With the contrast I am about to draw, it is worth saying, I know many Americans who agree. It is much easier at first—and it is here that I am thinking of the men—to get to know an American. The welcoming "Hi!," the first names, the ready handshake, the quick generosity. You do not get through these first layers with an Englishman nearly as easily or as quickly. But once through them with an American, you come soon to a dead end, you are not admitted to the core or to any real intimacy. With the Englishman, whereas it is hard to get through the initial reserve, once through those outer layers, all resistance crumbles, and you find that you are sharing a level of extraordinary intimacy.
Julian Marias, the disciple of Ortega y Gasset, who spent much time here in the 1950s and 1960s, observed that although Americans get more mail than any other people in the world, they receive far fewer personal letters. An American friend of mine, Howard Higman, a professor of sociology, makes the point well. A letter from an American is like an itinerary, he says, a letter from an Englishman is like a diary. There is no questioning this, and I have often wondered what it is that Americans fear to expose, even whether they fear that there is nothing at the core to expose at all. But the answer, I believe, is simpler. If there has been so much freedom and informality in which to make oneself, if it really is one's "own work" to be an American, then one is bound to guard jealously a self which must often feel isolated and fragile, far more than in a society where so much of who one is has been determined for one. (For if one has been made by that society, it has made others like oneself, so what is there to fear?) This is the significance of the women's associations on which the English observers at once fixed their attention. The men's associations are far more likely to be centered on some activity—sports, watching football, hunting—anything to avoid having to talk about themselves and bare their souls. This is where one comes to a dead stop. These are the personal letters one misses. Almost all letters from American men are typed, even those from my friends, even those meant to be warmly personal. They might be dictated to a secretary, for the little they dare to say.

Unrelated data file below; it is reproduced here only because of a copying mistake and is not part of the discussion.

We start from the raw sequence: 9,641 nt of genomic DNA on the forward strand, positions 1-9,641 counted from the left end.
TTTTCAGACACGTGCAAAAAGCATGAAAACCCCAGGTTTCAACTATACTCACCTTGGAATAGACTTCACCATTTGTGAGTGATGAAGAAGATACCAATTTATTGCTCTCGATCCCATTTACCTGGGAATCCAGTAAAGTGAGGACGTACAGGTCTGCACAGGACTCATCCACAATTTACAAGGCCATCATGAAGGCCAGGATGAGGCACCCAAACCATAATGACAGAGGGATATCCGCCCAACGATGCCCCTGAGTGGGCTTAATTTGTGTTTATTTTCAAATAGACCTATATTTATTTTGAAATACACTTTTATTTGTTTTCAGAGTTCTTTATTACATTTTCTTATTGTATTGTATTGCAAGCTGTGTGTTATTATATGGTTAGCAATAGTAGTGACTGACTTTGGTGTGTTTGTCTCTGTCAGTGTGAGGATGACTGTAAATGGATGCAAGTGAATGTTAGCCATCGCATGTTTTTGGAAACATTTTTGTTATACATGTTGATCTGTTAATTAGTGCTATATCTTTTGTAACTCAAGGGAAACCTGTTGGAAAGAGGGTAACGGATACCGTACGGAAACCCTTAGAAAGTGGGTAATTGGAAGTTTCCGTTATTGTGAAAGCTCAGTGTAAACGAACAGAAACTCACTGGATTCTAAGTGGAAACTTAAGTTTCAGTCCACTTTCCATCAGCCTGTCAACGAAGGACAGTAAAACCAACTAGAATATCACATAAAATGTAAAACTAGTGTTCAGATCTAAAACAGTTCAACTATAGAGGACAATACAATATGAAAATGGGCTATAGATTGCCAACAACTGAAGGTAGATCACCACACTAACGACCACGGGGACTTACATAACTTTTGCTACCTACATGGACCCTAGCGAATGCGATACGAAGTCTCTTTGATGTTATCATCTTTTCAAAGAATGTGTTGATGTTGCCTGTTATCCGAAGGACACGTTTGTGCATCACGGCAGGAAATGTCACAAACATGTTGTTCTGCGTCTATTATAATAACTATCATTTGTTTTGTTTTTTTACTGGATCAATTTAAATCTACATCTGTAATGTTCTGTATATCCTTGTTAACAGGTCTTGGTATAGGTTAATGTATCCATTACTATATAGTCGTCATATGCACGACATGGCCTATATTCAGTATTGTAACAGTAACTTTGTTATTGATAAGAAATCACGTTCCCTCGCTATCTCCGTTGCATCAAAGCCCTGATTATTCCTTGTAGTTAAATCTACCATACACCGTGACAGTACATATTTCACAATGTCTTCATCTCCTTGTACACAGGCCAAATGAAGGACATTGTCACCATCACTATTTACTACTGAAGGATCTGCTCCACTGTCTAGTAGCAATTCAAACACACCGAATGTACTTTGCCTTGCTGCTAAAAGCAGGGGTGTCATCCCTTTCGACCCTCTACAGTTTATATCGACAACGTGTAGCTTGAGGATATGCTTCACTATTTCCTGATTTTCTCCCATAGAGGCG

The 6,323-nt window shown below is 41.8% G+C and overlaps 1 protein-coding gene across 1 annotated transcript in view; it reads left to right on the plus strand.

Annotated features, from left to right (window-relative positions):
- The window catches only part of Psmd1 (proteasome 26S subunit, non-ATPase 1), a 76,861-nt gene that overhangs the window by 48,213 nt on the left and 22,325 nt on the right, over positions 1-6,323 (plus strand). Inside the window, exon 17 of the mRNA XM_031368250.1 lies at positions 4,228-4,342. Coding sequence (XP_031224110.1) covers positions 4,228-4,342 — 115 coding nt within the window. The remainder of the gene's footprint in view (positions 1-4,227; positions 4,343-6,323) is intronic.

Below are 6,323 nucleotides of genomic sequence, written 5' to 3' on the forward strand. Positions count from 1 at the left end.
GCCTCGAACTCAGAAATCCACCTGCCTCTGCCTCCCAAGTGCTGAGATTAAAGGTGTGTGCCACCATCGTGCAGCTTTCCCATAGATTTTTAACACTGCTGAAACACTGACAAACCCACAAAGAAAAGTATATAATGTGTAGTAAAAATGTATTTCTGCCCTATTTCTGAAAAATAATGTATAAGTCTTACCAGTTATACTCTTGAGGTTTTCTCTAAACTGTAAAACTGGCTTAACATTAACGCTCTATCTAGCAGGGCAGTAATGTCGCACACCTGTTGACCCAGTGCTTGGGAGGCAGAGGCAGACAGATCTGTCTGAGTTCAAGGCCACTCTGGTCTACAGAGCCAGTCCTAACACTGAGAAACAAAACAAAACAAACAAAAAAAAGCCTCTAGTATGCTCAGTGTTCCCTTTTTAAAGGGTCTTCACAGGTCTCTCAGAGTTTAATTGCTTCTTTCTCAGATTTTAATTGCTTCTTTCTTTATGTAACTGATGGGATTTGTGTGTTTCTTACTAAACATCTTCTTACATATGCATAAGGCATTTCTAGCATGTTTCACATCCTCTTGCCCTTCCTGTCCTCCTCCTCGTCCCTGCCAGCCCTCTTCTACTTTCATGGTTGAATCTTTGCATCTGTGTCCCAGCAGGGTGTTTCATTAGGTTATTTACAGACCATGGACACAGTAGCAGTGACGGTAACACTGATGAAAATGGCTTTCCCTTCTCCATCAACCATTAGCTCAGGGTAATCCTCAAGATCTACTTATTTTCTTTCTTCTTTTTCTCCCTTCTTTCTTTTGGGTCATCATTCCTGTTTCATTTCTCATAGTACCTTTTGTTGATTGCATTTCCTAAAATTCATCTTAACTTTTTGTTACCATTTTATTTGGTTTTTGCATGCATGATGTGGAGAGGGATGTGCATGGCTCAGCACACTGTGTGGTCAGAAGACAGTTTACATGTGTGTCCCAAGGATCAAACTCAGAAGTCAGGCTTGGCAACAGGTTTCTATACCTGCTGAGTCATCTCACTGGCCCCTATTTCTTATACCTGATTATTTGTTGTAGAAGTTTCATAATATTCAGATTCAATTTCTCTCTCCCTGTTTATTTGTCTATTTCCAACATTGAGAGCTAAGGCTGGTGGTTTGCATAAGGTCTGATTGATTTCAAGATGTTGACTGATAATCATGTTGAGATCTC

There is in all of this one reason why so many American attempts to describe the experience of being an American fall back on myth and metaphor, whereas almost all the English descriptions of what it seems to them to mean to be an American stick to the details and small encounters of everyday life. Americans take too much for granted the details of American life in which may often be found the meaning of the freedom and equality and opportunity which still draw people to it. We all know the wretched side of the life of the immigrants: the rough, menial, even dangerous work; the abysmally low wages; the abject conditions in which they lived, in the notorious dumbbell tenements of New York, for example, honeycombed with tiny rooms. And we know that those wretched conditions, whether in the large cities or in the acres of the Southwest baking under the sun, still exist. Yet there was and is another side. It was not all that long after the Italians began to arrive that, in their communities on the Upper East Side, there were shoulders of meat in the butcher's windows at twelve cents a pound; outside the macaroni shops, under improvised shelters, the macaroni was hung out to dry; along the curbs were the pushcarts with artichokes and asparagus, early melons and tomatoes; and a round of cheese cost twenty-four cents. And although only a third of the Italian immigrants had ever cast a vote in their native country, before the first generation had reached middle age they had politicians courting them; and Fiorello La Guardia was elected to Congress from East Harlem on his second attempt in 1916. As they shopped on their streets, where did their allegiance lie? To Genoa? We can still catch from that picture of their streets the smell of freedom.